“The Paper Colony: New Video on Maine Woods”
The Northern Forest Forum, Winter 1996
by Marion Hourdequin
In his new 27-minute documentary THE PAPER COLONY, Doug Hawes-Davis draws attention to the intimate connections between land ownership, industry and political power in Maine. Timber from lands owned by Champion International Paper, and Boise Cascade goes directly to fuel the mills of the same companies. Through combined ownership of land and industry, corporate timber interests play a powerful role in the Maine legislature - to the point that industry employees frequently serve as state representatives.
Not surprisingly, many of Maine’s representatives fight hard to maintain the lax environmental regulations that permit decimation of the northern forest. State Representative Bob Cameron (a Boise-Cascade employee) puts it bluntly, “Open heart surgery is not pretty, but it’s something we have to do in order to save peoples’ lives. And sometimes we have to clearcut in order to protect the forest.”
The ecological justification for such statements is dubious, at best. But it’s clearly not ecological concerns that drive clearcutting in Maine. As Louis Oulette of Millinocket explains, “It’s terrible to see the clearcutting because the beautiful state of Maine is really being butchered by clearcutting, but you gotta have it to make the money. You gotta have it.”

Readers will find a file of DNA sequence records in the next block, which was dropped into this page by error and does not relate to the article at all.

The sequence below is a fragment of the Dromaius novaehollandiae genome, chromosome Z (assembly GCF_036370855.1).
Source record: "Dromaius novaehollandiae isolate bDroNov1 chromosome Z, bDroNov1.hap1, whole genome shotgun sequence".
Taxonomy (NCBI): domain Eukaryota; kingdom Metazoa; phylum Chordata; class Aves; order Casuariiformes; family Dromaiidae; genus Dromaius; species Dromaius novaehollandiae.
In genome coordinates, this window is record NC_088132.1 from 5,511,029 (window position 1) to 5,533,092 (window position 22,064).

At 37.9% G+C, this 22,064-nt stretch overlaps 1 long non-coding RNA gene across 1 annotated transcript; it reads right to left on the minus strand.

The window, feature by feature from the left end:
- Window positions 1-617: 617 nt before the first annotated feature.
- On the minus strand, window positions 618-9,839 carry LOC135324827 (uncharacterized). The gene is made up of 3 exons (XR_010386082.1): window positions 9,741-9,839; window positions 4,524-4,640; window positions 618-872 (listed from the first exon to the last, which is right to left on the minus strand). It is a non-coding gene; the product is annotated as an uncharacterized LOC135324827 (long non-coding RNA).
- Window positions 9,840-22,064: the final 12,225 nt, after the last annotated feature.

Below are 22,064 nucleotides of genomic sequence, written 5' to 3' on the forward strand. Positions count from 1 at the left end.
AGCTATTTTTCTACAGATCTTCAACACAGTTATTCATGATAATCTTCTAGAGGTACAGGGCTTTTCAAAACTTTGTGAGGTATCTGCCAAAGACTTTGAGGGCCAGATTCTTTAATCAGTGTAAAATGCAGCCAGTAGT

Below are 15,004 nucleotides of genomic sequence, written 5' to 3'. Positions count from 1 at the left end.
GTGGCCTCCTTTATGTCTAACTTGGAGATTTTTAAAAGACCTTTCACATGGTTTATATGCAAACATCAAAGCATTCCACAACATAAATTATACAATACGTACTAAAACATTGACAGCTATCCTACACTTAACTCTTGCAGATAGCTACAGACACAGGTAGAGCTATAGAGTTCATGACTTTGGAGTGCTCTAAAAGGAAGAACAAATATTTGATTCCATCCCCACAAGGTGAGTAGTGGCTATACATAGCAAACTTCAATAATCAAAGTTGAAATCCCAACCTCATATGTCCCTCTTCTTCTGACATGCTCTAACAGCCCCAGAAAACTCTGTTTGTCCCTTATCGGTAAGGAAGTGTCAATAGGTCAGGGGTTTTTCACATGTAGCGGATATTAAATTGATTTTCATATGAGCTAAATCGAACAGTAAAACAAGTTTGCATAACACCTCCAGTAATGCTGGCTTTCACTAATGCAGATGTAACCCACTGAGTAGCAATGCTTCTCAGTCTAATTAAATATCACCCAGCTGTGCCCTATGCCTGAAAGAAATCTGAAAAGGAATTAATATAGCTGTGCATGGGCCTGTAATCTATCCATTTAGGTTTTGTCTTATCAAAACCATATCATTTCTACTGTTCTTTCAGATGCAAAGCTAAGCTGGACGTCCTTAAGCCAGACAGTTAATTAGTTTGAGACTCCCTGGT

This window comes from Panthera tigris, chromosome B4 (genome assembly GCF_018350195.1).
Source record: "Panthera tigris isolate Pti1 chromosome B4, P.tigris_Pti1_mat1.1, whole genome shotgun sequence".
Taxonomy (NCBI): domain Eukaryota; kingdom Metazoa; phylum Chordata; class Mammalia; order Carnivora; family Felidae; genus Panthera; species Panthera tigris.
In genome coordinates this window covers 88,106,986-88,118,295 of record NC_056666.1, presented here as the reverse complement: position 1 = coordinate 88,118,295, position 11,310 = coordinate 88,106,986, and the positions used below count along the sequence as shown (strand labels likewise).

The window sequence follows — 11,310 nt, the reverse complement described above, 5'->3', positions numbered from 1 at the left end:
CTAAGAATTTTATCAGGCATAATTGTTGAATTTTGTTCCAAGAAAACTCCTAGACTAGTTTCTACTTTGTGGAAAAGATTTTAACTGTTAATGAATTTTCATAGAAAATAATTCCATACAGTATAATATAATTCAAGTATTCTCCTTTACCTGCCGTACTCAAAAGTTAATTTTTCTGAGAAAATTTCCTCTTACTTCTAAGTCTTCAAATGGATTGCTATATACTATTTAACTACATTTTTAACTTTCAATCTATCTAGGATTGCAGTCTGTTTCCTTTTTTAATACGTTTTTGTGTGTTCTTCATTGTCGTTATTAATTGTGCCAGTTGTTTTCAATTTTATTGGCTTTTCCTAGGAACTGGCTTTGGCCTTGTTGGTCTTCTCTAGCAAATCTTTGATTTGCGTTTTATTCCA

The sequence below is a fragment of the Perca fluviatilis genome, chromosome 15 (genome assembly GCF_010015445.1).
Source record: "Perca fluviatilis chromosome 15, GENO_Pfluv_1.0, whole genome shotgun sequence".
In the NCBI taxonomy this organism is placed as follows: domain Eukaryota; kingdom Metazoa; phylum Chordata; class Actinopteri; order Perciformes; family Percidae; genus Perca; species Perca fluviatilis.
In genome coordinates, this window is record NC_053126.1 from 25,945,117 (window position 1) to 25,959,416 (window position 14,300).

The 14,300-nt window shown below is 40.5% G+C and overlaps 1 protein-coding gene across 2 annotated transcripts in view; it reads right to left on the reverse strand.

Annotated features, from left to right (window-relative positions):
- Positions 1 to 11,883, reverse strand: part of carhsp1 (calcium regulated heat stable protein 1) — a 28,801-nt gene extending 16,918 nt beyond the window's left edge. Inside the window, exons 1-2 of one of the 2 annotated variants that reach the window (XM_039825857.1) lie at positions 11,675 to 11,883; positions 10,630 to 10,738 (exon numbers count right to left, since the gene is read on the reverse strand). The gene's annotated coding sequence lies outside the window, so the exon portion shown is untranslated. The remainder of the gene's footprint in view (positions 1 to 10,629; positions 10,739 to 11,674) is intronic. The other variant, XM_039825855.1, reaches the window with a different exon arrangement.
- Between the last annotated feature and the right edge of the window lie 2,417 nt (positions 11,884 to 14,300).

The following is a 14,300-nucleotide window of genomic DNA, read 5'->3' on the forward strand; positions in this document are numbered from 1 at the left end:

In their quest for money, large corporations have wrested control of Maine’s forests from the people. However Mainers have a growing concern over clearcutting and its ecological consequences. This widely-shared concern stimulated the citizen initiative to ban clearcutting - an initiative that won 30% of the vote in the November election.
In a style characteristic of his earlier documentaries, Southbound, Green Rolling Hills and The Element of Doom, Hawes-Davis uses the voices of local people to tell the story of the clearcutting controversy in Maine. He skillfully weaves together the impressions of loggers, environmentalists, state land managers, industry representatives and others, illuminating a conflict, which is shaping the future of Maine’s northwoods.
Without drowning the viewer in a sea of depairing imagery, Hawes-Davis offers an honest and jarring look at the Maine landscape and the devastation that has occurred there. Excellent aerial footage along with creative cinematography carry the viewer full circle from clearcuts to paper production to human consumption. The Paper Colony illuminates both sides of the clearcutting debate and uncovers the driving motivations behind each perspective. Hawes-Davis successfully puts the issue in both local and national context, and the video should interest not only Mainers, but all those concerned with forest ecosystems and the need to liberate them from corporate domination.